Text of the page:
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Civil Engineering Professions Video: Becoming a Civil Engineer

Civil Engineering Professions Video: Becoming a Civil Engineer Transcript

Are you intrigued by the challenges of designing and building a highway or bridge? These are the types of projects that a civil engineer works on everyday. Civil engineering is closely related to architectural engineering, but instead of just designing homes and buildings, civil engineers develop designs for projects that are in the best interest of the general public. A bachelor's degree in civil engineering or a related field can start you on the path to the career of your dreams.

Introduction

Hurricane-proof homes along the Florida coast, earthquake-resistant structures in California and dams that protect native salmon species in the Pacific Northwest are examples of the projects undertaken by civil engineers. Civil engineers also work to plan, design and construct other public works projects, including bridges, tunnels and large buildings.

Job Duties and Skills

Civil engineers must keep more than the finished project in mind during the design and construction process. The needs of the community, budgetary issues, environmental impact, building codes and government regulations, along with potential hazards, must all be considered before beginning any project.

Environmental science, advanced mathematics, chemistry, physics and biology are just a few of the fields that civil engineers draw upon during their work. Regulatory approval is required for most civil engineering projects. The regulatory process can require technical documentation as well as meetings and presentations. Communication skills and diplomacy are a must for any civil engineer.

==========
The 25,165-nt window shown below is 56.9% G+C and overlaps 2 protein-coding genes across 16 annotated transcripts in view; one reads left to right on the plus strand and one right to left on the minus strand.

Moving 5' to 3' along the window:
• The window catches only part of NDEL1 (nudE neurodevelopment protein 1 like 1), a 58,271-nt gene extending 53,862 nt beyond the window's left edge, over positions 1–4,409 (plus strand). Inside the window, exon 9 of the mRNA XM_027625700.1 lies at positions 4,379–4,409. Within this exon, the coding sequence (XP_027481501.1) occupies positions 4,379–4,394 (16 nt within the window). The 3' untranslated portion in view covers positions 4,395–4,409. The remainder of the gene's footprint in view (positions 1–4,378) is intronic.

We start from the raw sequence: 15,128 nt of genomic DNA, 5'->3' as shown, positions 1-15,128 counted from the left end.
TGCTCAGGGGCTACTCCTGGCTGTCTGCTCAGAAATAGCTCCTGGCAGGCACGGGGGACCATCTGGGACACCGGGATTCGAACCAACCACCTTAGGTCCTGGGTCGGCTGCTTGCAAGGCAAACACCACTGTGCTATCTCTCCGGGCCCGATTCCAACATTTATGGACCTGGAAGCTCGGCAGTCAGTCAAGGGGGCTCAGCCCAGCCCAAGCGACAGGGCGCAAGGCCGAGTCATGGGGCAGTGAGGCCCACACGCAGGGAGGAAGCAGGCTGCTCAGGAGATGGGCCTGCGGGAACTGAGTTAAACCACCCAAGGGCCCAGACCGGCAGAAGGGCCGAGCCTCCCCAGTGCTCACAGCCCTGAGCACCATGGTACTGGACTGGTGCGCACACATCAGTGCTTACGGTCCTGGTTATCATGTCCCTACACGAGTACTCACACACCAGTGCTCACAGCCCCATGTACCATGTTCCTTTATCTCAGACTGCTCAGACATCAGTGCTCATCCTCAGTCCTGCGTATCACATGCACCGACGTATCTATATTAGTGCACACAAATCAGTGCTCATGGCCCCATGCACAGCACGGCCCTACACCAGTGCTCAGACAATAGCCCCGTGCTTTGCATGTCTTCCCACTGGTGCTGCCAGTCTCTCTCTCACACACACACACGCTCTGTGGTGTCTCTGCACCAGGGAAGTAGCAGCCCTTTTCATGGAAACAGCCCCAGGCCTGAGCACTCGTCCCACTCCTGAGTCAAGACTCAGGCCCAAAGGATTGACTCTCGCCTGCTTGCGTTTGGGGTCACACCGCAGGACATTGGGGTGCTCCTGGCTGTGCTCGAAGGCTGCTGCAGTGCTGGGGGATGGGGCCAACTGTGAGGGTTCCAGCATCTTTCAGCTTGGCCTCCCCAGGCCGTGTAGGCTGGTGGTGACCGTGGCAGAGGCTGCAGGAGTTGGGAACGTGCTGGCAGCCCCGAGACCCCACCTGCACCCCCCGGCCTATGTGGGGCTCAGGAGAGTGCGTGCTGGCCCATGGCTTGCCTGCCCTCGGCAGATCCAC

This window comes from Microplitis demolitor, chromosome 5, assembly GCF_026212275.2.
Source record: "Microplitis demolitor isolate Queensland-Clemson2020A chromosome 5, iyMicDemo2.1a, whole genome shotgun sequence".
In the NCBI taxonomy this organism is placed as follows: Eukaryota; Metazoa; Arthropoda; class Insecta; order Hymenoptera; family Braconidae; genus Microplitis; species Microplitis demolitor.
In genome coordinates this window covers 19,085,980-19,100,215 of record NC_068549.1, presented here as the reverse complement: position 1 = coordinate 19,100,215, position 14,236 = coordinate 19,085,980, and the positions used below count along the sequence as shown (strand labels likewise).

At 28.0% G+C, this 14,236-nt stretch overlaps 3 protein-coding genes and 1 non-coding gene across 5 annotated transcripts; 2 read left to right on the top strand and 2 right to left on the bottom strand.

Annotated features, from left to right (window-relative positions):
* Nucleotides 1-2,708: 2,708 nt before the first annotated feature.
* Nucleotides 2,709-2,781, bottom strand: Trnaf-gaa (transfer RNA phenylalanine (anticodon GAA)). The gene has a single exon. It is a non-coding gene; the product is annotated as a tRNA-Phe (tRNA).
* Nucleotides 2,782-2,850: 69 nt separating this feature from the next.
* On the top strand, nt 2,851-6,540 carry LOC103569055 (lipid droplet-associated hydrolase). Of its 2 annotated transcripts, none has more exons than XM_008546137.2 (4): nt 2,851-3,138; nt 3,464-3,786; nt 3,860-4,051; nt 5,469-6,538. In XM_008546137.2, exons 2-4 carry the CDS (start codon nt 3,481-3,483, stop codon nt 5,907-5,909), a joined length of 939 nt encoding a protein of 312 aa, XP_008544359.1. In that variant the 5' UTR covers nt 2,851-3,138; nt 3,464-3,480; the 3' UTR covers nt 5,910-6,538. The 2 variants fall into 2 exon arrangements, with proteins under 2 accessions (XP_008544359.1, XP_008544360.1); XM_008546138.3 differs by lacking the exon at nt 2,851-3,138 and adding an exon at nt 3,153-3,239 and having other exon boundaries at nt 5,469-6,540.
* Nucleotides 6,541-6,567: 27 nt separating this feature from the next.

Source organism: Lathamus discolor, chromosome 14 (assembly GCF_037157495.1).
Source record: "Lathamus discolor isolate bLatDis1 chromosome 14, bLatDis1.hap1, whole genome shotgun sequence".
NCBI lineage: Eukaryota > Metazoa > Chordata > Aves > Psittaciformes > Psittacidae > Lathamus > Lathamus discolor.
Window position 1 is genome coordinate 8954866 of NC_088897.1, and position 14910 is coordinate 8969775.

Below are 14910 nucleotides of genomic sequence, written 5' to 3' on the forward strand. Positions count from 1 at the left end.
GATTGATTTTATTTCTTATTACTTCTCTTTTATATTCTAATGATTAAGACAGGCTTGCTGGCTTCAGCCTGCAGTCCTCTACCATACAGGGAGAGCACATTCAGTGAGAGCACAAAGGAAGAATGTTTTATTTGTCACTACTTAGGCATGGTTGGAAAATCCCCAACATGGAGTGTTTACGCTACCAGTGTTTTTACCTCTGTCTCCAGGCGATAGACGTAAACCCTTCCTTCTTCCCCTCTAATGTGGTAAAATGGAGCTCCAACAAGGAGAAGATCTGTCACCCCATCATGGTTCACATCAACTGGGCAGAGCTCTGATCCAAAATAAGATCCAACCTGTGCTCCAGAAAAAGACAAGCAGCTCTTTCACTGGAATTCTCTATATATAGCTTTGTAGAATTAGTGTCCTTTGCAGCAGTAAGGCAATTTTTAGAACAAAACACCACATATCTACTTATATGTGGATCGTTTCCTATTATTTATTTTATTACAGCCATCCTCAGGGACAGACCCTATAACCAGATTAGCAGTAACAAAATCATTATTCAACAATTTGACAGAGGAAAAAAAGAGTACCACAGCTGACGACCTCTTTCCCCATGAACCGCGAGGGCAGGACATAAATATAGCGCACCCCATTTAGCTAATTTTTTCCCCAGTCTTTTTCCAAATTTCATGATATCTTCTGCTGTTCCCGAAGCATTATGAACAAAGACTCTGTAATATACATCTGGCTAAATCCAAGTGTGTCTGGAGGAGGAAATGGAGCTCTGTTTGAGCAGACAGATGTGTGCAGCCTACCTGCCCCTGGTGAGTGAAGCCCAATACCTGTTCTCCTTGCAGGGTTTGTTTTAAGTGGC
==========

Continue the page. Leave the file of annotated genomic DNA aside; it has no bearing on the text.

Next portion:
The role of technology in the civil engineering design process is also growing. Computer aided drafting and design (also known as CADD) terminals are increasingly used to create technical drawings and blueprints. Three-dimensional modeling software also helps civil engineers and their clients to visualize the finished project before construction even begins.

No matter how thorough the planning, problems arise on every construction site. A civil engineer must be available to answer questions and make adjustments. Their presence is also needed to ensure that the plans put in place are faithfully executed with regards to regulatory and environmental issues.

Training Required

Civil engineers begin their training and education in a bachelor's degree program. Most colleges and universities offer specialized civil engineering majors, although it is not uncommon for a civil engineer to study materials science, general engineering, mathematics or other disciplines. These programs provide a foundation in mathematics, the sciences and computer technology. Engineers with aspirations for advanced positions are encouraged to earn a graduate degree. Master's and doctoral degree programs allow students to form a particular interest in the applications of civil engineering including: structural design, wildlife and natural resources conservation, transportation and other fields.

In addition to a college degree, engineers who use their skills for direct benefit of the public are required to earn a Professional Engineer (P.E.) License. Completion of the licensing process requires four years of experience and completion of a state exam. Graduates of an engineering degree program can begin the first half of the exam offering the title of Engineer in Training (E.I.T.). After building their professional skills and work experience, they may take the final portion of the test, the Principles and Practices of Engineering exam.

Career Options

Nearly half of civil engineers are employed by architectural and engineering firms. Other employers for civil engineers include government agencies, like the Department of Transportation, public works departments and construction companies.

In the early stages of their careers, most civil engineers assist and work closely with more experienced engineers. As they gain experience, they may be promoted to project management helping to guide construction and design projects from conception to completion.

Conclusion

Civil engineers work to develop environmentally friendly, effective solutions to the problems of living in a growing and changing world. Bridges, buildings and tunnels are just some of the construction and design projects that civil engineers will be part of.

Sources

http://www.bls.gov/oco/ocos027.htm
http://ecivwww.cwru.edu/civil/overview_dept.html

http://www.collegeboard.com/csearch/majors_careers/profiles/majors/14.0801.html

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